We all know Guillermo del Toro likes his weird creatures. But in The Shape of Water, he takes fantasy to another level. I’m not one for plot-spoilers, so I’ll tread carefully here. The thing is, I’m really not sure what this film is trying to be – mainly because the ‘creature’ doesn’t have much to say. I mean to say philosophically, let alone character-wise: he’s just an unexplained amphibian, trapped in a top-secret Government lab somewhere in 1960’s USA.
The other main character hasn’t got much to say either. That’s because she is mute (and if that sounds like a poor attempt at humour, it isn’t.) This may be for another unexplained reason, which might be answered at the film’s conclusion… but you’ll have to go and see it to reach your own. Sally Hawkins’ Elisa is a whimsical, almost “simple” (as the 1960’s would have treated her) woman, with a hidden past. She has mysterious neck-scars, and a penchant for masturbating in an overflowing bath while hard-boiling eggs for her gay-best-friend, Giles, convincingly played by Richard Jenkins.
It seems this film is floundering for meaning or metaphor, let alone genre. But when Elisa takes her boiled eggs to the top-secret chamber to share with the specimen in the tank, things get even crazier. The creature learns sign-language! Given my preference for the hyper-realism of Mike Leigh (Hawkins couldn’t be further from the manic Poppy in Happy Go Lucky), and while I’ll concede it’s a touching idea, I couldn’t help wondering whether the slimy-eyed fish-man might learn how to sign the equivalent of ‘E.T. phone home.’
Don’t get me wrong: it’s a funny and touching film, equally full of gore, suspense, and humour. If you like the colour green, it’s saturated with it, from the deep green water in the lab, to the metallic teal of the Boss’s Cadillac. The acting is great, even if Sally Hawkins struggles to bring her character fully ‘alive’ – she seems somewhat other-worldly. Is there a reason for that? There’s a wee bit of sex as well, from vanilla to erotic to… surreal? No, I don’t want to give anything away.
However, if this is a ‘beauty and the beast’ story, we need to confront the elephant in the film.
It’s about monsters. When Annie Lennox, in her song No More “I Love You’s” sings about her demons, she claims to have “so many monsters,” even though she can only name two: “desire, despair…” (repeating ‘desire’ in a seemingly weak tautology.) Are these the monsters/elephants in the film? Certainly, Elisa’s longing for the creature is one desire too far, if we are to take this fantasy at face-value. Of course, we shouldn’t.
There are other obvious monsters besides the amphibious creature. The ugly side of ’60s America is easy to see: racism, sexism, ableism, homophobia and xenophobia were all rife in the simmering heat of the cold war. At the film’s opening, a voice-over tells us of the monster “Who tried to destroy it all.” We soon see that this voice-over is Giles and, since he frames the film with a voice-over, it’s no give-away to say we’re wrong-footed from the start regarding who is the real monster.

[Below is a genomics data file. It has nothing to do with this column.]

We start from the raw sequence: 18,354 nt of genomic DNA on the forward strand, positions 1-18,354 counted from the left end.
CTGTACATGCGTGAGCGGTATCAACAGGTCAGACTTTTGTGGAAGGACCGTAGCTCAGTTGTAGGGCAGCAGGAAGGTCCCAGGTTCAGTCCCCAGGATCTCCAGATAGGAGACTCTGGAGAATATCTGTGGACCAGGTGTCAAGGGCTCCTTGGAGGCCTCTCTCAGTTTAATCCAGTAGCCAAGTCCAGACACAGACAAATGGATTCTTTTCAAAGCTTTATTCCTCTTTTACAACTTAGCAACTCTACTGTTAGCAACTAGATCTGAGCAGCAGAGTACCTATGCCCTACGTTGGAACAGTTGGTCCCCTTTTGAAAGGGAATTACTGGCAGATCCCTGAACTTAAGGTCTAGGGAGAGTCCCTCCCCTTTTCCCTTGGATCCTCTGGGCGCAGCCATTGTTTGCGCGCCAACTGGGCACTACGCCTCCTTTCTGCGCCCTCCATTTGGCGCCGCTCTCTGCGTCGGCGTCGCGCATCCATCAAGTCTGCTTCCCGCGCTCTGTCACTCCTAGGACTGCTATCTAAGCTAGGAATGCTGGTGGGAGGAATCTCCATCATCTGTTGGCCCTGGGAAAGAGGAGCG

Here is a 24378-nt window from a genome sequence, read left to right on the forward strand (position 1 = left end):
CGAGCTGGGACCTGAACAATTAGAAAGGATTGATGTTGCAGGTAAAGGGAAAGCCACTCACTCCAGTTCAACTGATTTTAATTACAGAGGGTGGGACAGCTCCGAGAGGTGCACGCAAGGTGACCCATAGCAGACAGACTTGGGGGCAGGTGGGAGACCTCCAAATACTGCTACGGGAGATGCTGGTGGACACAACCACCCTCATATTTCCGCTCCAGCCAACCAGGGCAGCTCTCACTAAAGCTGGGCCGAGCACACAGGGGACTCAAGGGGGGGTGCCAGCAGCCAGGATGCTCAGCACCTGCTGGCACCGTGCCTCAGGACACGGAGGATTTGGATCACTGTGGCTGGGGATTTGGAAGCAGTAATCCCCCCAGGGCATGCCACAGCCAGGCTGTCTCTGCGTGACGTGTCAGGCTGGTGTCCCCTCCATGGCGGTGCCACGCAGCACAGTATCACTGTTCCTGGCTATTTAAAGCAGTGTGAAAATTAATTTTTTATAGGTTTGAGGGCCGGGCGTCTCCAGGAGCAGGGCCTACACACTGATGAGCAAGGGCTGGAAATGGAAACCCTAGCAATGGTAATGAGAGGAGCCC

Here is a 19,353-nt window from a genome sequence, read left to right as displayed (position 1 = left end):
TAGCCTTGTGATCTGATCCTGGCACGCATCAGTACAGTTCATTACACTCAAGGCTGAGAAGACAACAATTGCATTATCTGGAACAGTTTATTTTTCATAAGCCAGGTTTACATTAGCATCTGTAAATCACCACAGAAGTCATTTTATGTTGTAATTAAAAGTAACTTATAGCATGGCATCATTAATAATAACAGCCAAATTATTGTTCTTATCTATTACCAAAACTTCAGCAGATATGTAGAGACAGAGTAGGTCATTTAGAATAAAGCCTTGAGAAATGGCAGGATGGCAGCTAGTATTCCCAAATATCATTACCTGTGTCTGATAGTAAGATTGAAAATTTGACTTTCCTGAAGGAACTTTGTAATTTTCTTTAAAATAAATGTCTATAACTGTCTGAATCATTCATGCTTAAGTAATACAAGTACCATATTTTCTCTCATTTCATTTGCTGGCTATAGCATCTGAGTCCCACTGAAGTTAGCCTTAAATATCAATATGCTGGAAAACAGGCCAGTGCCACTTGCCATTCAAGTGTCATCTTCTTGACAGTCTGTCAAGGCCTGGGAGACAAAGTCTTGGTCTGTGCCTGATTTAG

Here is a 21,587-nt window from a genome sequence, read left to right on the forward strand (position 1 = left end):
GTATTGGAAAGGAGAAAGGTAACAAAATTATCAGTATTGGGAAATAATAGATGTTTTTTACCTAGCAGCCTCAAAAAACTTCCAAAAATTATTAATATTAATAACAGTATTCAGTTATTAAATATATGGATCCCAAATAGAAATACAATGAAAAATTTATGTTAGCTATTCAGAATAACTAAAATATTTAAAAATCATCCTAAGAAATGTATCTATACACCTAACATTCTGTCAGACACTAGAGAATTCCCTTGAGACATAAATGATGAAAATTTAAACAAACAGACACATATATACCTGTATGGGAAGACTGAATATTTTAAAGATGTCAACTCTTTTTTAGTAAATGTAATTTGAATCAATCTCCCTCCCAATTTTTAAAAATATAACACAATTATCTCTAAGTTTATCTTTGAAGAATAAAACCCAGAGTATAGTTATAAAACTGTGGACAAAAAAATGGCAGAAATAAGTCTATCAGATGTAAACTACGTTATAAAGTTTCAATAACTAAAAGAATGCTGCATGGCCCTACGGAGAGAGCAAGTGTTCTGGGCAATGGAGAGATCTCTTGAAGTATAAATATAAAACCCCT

I want to take this film seriously, despite its frivolity. Society, the media, and the small-mindedness of the far-right all need monsters as much as evangelical Christians desire the Devil. Dehumanising groups or individuals turns out to be a surefire way to maintain a dubious moral ascendancy. We have many people in our midst who, for some reason, are challenging or disturbing. Those with opposing views or ideologies; folk whose backgrounds or histories may not concur with the tabloid view; people who do bad things that are at odds with their fellow humans. We call them monsters, in order to mollify our own demons.
In the ’60s we had communists, now we have terrorists; then we had homosexuals, now we have sex-offenders; then we had “coloured” people, now we have religious fundamentalists. None of these couplings are comparative; I’m merely suggesting that society has always taken the route of monsterfication in order to absolve itself from the task of humanising those who are most in need of empathy and understanding; of care and acceptance. Even those who cause us distress and alarm.
Why do we do this? Because we are afraid, or because we simply don’t care? When Elisa wants to save the creature from impending doom, she points out to Giles that it doesn’t matter whether or not the ‘monster’ is human. If they do nothing, she reasons, neither are they. Are we plagued by the monsters of desire, despair, desire… did Annie Lennox repeated that word for a reason? Yes. And del Toro makes us empathise with this creature for a reason too: because the real monster is still lurking in the dank, green tank of the social laboratory called America. One day he may emerge from the swamp.
(Oh – hold on – he already has. His name is Donald Trump.)
The Shape of Water runs until Thursday 1st March at Edinburgh’s FIlmhouse.